Why Paganism Failed (in one chart)

I came across this chart, which comes from the book Deep Green Resistance, along with the explanation below. It captures perfectly my issues with popular Paganism, by which I mean 99% of what you find on the bookstore shelf and 95% of what you see at Pagan conventions, festivals etc.


“An alternative culture built around the project of an individualistic and interior experience, whether spiritual or psychological, cannot create a resistance movement, no matter how many societal conventions it trespasses. There is no firm moral ground under the feet of those who can only counsel withdrawal and personal comfort in the face of atrocity.”

— Lierre Keith, Deep Green Resistance: Strategy to Save the Planet

“We’ve all encountered groups or movements that claims to seek social change, but has no strategy or true aim to get there. Instead, they reject political engagement and serious organizing, and create a cultural bubble within the dominant system. The focus is on keeping their bubble authentic, oppose norms, find emotional comfort, validation and “kicks”, identity, symbolic actions, a certain lifestyle, moral purity, and so on.”


As wrote recently here, I withdrew from popular Pagan culture because:

“I was frustrated with the self-centeredness of many Pagans, and I started to question whether Paganism really was as earthcentered as it claimed. I was disappointed with boring Pagan rituals (there were notable exceptions), the otherworldliness and pietism of polytheistic Paganism (which was on the rise), the lack of political engagement by most Pagan writers, and just the overall silliness and credulity of much of Paganism. Rather than finding a true re-enchantment of the world, I saw Pagans reproducing the disenchantment of the mainstream culture. …

“Contemporary Paganism celebrated its 50th anniversary in 2017, which prompted me to look back over the history of the movement. I couldn’t help but feel that Paganism had failed in its promise. A lot of my writing between 2017 and 2018 reflected my disillusionment. I concluded that Paganism never lived up to its potential to be a significant social force for good, helping to shift human consciousness and transform our relationship to the earth.

There’s probably a lot of reasons Paganism failed.  We spent a lot of time hiding the proverbial broom closet.  A lot of energy was spent on fighting for equality with Christianity.  And a lot of energy was wasted arguing with ourselves, playing identity politics, fighting witch wars, and other bullshit.

Pagans got distracted by occultism (infecting Paganism via British Traditional Wicca), which drew attention away from the real and present earth to an esoteric or symbolic “nature”, and away from the work of re-enchanting the world to the illusion of magical control over the world. In addition, those Pagan reconstructionisms and polytheisms which explicitly contrasted themselves with earth-centered Paganism became another distraction.

The fear of institutions and the aversion to authority have been millstones around the neck of Paganism since its beginnings.  Pagans don’t want to be led anywhere, so predictably we’re not going anywhere.  And those ego-Pagans who use Paganism primarily as a vehicle for selfexpression, rather than connecting with something bigger than themselves, have been additional dead weight for the movement.

In the end, Paganism just never lived up to its potential as the earth religion for the new millennium.


But I think all of this writing could be summed up in the chart above.

14 thoughts on “Why Paganism Failed (in one chart)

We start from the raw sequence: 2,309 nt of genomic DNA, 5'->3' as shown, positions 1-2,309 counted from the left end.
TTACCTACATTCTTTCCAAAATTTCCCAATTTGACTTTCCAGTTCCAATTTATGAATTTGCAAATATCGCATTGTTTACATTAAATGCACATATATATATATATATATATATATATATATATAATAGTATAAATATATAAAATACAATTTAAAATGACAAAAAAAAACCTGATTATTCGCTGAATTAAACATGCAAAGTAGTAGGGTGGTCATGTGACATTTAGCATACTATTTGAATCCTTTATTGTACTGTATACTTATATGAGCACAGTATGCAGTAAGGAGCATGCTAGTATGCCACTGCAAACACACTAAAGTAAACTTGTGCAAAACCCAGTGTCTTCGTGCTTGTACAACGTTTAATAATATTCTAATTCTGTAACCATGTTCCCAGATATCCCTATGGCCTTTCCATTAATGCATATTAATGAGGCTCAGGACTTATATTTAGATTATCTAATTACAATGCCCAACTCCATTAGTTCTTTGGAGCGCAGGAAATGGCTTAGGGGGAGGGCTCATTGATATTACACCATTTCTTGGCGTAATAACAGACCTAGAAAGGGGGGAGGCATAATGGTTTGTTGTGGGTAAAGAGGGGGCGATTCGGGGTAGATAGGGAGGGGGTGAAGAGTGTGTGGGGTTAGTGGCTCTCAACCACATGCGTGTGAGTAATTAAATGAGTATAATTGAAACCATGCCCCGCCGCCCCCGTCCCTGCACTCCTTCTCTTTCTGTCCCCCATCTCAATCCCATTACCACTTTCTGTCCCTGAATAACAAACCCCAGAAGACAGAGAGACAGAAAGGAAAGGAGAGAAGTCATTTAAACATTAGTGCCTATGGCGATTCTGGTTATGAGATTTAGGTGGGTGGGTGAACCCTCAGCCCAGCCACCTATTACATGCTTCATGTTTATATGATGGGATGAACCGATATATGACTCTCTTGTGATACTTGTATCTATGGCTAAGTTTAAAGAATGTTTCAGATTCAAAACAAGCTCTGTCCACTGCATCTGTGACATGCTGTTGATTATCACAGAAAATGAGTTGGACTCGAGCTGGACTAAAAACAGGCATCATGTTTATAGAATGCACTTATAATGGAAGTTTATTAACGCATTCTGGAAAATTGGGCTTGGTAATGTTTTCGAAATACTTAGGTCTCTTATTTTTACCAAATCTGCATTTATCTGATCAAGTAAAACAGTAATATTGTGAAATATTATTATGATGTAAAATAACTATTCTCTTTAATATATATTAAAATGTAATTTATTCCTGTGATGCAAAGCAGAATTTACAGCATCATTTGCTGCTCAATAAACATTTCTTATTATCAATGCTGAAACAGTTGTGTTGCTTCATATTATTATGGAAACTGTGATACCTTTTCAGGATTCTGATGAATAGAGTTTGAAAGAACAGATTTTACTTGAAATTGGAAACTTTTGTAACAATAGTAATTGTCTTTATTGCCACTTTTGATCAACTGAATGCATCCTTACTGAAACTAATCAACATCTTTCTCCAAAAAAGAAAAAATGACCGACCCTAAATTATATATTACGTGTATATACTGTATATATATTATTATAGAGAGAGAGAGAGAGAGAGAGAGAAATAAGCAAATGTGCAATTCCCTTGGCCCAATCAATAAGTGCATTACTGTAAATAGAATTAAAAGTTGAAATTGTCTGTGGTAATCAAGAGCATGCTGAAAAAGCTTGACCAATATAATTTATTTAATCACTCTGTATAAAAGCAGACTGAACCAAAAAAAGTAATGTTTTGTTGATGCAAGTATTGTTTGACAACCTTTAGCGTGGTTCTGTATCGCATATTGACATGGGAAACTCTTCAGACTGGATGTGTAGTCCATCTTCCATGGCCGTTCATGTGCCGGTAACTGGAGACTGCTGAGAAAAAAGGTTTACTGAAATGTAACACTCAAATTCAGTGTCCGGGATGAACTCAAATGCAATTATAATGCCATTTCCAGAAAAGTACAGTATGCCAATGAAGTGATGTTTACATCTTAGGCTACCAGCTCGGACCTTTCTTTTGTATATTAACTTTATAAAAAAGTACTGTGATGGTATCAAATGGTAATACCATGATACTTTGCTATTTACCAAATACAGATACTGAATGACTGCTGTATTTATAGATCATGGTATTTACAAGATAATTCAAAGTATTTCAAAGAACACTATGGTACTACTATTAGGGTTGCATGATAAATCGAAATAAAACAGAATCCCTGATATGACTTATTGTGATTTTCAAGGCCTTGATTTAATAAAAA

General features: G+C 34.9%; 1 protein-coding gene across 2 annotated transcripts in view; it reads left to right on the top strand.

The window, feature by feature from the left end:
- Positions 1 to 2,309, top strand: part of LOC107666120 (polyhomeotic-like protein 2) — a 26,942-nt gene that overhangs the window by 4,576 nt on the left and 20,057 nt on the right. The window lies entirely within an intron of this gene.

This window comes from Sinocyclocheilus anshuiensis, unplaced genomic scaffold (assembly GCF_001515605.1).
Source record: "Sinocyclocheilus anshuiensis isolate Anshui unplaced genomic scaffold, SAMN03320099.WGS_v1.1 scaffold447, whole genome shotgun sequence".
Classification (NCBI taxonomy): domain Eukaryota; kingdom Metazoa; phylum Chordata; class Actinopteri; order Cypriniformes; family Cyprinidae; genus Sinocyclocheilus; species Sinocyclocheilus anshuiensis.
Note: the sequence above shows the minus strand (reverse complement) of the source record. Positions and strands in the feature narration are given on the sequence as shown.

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  1. Well said. I’ll have to check that book out. This is why I’m thrilled to see my own pagan circle starting to embrace Permaculture and seeing that there is no individual but interconnectedness and community needs. Good stuff. Thanks for sharing.

  2. GREAT article, John. I completely concur, with the proviso that the Pagan project isn’t over yet. Some of us, at least, are focused not just on ourselves and hedonism.

  3. Really very interesting thoughts John, a lot I agree with here – I recall you commenting favourably on my post-mortem of British Paganism (or rather, the “scene”) I wrote a few years ago, and I would like to return the favour! It’s pretty clear that contemporary Paganism has not (yet) evolved into the kind of unified earth religion it was sometimes touted as; and I think your article and the table correctly identify a kind of individualism and escapism that plays a critical role in this.

    One caveat I would suggest is based on my observation that most Pagans come in two stripes: there are those who are seeking a sanctuary, while there are others who are seeking to recharge their batteries. The second type would often draw strength and inspiration from their practices to go out and help nature through other more inclusive institutions – such as in a professional capacity, or via activism. You see this a lot in the UK with how a sizeable number of Pagans are moved by their faith to campaign against road building, or oil and gas extraction. Indeed, Paganism is often the most visible form of spiritual practice within these activist spaces, at least in this country.

    Of course, this phenomenon is small potatoes compared to what Paganism -could- have accomplished. If it formed a big, Earth-centred ecumen of the type you’re longing for, then it could act as a powerful cultural and political force, supporting people economically and politically when they seek to live their lives differently, as well as actively challenging vested interests. Going back to the two stripes of Pagan I mentioned above, it’s always interested me that you come across very few Pagans who view their participation in terms of duty or service.

    Something I’ve been thinking about recently is what kinds of institutions are genuine earth spirituality would have. Personally, I think it’s very clear it would need to be based around [sacred] land, and therein lies the rub – land is expensive, and interest over how it is managed is shared with lots of other groups, many of whom don’t view Pagan interests in it as legitimate. I recently tried to bring together a group of 100 or so Pagans in Britain to buy a farm we’d camped on for years; we just didn’t have the cash available.